The scale of the pollution is mind-boggling. The government's national oil spill detection and response agency (Nosdra) says that between 1976 and 1996 alone, more than 2.4m barrels contaminated the environment. "Oil spills and the dumping of oil into waterways has been extensive, often poisoning drinking water and destroying vegetation. These incidents have become common due to the lack of laws and enforcement measures within the existing political regime," said a spokesman for Nosdra.
That's the government agency acknowledging that over twenty years, Nigeria suffered the equivalent of over nine Exxon Valdez-sized spills. (The Valdez spilled 10.8 million gallons, or over 257,000 barrels. One barrel of crude oil is 42 gallons.)
For reference, according to the New York Times, the U.S. government estimate of oil spilled in the Gulf incident is anywhere between 37 million gallons (about 881,000 barrels) and 105.5 million gallons (over 2.5 million barrels) as of 20 June 2010.
Here's where you and I come in:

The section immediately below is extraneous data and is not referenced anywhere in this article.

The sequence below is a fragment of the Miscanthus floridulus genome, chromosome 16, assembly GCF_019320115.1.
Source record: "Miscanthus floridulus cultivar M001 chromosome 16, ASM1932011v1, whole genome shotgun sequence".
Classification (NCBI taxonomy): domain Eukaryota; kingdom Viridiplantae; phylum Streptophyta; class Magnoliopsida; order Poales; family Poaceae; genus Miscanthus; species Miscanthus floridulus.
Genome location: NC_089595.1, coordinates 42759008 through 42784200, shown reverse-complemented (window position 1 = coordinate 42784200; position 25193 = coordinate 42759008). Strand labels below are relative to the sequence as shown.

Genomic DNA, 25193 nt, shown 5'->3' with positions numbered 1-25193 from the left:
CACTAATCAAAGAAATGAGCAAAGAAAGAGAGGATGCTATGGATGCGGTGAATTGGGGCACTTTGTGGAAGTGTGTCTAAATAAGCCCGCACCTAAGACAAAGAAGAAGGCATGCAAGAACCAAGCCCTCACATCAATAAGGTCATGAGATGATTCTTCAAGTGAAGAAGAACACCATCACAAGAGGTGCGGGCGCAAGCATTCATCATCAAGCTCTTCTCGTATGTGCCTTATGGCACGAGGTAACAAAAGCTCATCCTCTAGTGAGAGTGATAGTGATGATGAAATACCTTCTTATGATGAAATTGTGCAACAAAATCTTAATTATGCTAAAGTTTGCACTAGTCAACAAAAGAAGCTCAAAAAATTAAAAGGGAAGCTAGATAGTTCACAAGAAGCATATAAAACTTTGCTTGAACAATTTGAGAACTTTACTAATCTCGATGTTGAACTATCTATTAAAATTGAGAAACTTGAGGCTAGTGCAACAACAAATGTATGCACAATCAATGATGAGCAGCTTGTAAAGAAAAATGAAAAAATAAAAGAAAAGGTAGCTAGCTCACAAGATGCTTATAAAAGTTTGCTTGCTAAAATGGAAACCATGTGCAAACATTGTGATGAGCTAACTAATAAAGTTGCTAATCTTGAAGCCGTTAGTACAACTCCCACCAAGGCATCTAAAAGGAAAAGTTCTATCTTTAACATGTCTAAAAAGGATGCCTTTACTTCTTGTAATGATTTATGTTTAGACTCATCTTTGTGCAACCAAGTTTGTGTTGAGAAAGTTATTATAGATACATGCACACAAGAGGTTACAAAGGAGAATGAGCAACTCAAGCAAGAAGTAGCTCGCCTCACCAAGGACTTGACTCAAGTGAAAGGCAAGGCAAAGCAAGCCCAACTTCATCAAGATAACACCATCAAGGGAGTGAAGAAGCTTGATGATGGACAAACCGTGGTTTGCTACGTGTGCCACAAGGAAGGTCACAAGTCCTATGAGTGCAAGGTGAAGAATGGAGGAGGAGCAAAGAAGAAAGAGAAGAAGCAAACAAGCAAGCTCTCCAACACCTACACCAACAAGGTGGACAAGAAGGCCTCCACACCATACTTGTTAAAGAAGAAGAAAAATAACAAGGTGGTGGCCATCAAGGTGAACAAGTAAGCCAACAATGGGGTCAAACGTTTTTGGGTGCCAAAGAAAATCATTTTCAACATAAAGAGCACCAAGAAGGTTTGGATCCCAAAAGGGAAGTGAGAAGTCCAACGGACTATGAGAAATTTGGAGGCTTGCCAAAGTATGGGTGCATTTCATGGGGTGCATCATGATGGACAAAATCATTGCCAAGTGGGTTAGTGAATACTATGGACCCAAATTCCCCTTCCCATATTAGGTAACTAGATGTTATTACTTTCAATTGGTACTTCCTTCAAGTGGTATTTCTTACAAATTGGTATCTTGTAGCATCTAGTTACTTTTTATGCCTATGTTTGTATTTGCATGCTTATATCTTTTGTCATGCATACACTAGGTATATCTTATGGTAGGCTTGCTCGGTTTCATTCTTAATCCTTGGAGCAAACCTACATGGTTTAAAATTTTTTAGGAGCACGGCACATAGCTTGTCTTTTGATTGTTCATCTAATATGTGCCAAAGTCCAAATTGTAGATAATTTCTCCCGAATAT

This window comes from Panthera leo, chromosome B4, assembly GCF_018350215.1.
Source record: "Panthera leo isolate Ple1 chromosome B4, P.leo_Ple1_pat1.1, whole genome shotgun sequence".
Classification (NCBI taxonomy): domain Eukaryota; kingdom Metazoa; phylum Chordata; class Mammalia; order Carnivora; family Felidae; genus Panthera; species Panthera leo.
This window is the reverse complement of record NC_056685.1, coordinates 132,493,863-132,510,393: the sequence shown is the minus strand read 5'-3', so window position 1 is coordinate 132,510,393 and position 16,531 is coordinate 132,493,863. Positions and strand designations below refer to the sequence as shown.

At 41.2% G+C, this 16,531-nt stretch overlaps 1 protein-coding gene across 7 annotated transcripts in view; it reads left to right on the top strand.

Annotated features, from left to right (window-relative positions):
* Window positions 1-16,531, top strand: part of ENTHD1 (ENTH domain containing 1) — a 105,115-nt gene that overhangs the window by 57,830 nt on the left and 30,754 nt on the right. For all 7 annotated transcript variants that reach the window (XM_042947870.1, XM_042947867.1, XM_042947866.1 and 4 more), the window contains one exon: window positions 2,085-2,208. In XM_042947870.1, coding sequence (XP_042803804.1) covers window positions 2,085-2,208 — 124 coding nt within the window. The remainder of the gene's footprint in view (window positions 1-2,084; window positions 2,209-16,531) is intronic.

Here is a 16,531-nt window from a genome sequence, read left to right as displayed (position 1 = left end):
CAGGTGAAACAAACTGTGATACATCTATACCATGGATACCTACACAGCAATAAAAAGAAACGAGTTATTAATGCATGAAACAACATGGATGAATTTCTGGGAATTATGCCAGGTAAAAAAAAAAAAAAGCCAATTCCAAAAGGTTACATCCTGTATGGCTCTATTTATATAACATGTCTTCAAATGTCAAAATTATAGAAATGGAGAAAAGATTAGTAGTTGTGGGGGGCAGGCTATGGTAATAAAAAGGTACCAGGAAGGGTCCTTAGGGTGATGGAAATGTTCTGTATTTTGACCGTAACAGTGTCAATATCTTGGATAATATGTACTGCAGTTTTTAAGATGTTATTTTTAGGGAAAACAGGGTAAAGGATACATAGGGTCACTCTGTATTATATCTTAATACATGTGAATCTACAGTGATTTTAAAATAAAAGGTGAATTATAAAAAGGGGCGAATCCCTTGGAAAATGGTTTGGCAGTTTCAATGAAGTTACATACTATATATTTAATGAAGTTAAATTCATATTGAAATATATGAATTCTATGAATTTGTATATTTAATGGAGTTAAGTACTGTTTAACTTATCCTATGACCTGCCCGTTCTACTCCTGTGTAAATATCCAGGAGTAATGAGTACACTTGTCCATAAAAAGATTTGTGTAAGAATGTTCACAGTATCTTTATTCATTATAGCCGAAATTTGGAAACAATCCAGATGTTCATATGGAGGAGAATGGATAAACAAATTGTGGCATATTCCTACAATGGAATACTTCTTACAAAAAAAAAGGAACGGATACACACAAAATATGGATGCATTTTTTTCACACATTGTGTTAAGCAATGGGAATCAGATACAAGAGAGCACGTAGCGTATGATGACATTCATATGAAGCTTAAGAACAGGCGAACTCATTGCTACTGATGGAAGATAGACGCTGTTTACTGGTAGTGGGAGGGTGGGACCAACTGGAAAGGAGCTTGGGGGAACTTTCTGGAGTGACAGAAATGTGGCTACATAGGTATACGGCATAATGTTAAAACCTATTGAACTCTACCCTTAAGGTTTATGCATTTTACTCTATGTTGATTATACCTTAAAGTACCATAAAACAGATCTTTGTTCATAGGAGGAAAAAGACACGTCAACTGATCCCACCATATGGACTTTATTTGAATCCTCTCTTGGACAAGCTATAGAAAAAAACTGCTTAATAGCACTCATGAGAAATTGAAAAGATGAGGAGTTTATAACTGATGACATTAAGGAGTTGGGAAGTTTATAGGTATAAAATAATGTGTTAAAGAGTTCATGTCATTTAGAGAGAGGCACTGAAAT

With 606 oilfields, the Niger delta supplies 40% of all the crude the United States imports and is the world capital of oil pollution.
40% of U.S. crude oil is supplied by a country being devastated, environmentally and politically, by the pursuit of that oil.
We have got to reduce our crude oil consumption. We need more fuel-efficient vehicles. We need alternatives to fossil fuels to supply our current vehicle fleet, and long-term, we need vehicles that don't burn fossil fuels at all. We need an energy grid whose inputs are sustainable and home-grown: wind, water, solar, and everything else a national Manhattan Project-scale R&D push can devise.
And if you haven't thought long and hard about how to reduce your driving, and your electricity usage (how do you think a lot of that electricity is generated?), it's past time to start -- and then to make the changes you can.